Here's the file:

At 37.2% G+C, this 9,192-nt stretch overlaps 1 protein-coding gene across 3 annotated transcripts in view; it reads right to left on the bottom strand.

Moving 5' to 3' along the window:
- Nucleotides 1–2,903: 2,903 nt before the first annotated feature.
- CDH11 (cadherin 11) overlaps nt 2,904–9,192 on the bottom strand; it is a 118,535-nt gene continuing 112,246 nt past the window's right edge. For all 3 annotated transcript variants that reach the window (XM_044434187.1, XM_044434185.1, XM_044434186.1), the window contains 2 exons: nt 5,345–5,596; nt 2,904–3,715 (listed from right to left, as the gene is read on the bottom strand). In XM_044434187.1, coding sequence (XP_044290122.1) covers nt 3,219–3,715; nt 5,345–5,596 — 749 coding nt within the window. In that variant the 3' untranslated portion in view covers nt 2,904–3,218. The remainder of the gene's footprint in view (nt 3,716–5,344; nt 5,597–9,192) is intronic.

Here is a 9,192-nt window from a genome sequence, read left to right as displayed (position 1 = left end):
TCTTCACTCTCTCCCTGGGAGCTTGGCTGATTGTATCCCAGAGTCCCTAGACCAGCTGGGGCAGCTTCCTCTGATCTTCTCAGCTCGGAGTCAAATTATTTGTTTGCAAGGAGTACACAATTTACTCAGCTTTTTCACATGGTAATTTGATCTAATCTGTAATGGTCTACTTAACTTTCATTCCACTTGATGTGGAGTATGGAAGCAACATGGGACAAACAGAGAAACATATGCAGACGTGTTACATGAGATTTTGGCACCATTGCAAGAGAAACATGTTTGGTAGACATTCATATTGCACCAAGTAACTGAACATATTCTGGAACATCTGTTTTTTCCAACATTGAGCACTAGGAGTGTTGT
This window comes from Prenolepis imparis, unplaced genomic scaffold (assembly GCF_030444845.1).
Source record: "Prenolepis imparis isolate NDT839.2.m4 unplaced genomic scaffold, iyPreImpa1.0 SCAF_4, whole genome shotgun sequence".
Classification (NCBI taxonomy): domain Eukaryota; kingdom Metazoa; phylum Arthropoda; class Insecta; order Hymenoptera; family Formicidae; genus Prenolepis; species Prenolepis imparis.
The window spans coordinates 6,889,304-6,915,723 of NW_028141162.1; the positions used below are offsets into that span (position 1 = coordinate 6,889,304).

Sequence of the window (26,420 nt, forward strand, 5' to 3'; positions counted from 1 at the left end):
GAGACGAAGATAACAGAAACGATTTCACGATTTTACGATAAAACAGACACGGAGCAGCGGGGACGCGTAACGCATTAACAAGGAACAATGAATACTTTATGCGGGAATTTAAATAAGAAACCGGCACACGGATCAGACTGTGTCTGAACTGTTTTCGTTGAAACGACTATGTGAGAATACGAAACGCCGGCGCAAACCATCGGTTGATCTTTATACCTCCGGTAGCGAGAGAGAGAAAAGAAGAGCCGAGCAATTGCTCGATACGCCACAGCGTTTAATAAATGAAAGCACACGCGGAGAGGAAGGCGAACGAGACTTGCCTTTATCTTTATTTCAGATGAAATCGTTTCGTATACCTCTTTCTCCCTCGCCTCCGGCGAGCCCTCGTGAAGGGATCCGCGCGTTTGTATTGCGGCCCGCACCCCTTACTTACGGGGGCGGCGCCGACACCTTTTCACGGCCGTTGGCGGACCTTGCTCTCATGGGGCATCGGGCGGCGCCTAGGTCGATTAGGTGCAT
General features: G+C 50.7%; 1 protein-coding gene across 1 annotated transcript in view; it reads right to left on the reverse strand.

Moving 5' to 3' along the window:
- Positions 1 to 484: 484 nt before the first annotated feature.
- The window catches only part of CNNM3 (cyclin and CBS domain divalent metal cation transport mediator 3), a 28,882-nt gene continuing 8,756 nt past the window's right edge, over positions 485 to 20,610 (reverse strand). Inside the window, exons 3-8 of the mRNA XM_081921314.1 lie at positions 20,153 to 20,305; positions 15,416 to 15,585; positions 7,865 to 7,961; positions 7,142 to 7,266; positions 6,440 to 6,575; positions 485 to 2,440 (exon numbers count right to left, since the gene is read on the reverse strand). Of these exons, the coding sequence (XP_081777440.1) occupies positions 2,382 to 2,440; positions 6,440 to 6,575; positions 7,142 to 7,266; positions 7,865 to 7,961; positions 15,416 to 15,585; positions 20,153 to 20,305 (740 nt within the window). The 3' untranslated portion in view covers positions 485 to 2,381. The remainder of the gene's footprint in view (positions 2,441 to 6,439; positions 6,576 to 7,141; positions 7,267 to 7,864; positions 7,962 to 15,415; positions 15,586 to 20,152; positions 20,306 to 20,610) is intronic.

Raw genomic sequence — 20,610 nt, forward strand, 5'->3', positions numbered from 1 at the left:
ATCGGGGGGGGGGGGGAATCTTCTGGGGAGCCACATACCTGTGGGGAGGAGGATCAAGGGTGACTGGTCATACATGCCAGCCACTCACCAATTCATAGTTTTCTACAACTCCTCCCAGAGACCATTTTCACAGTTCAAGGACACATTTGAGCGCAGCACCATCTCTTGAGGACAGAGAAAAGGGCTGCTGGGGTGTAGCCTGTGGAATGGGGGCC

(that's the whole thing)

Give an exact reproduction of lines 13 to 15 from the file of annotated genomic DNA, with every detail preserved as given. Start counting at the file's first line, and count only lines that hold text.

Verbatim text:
General features: G+C 50.7%; 1 protein-coding gene across 1 annotated transcript in view; it reads right to left on the reverse strand.

Moving 5' to 3' along the window:
- Positions 1 to 484: 484 nt before the first annotated feature.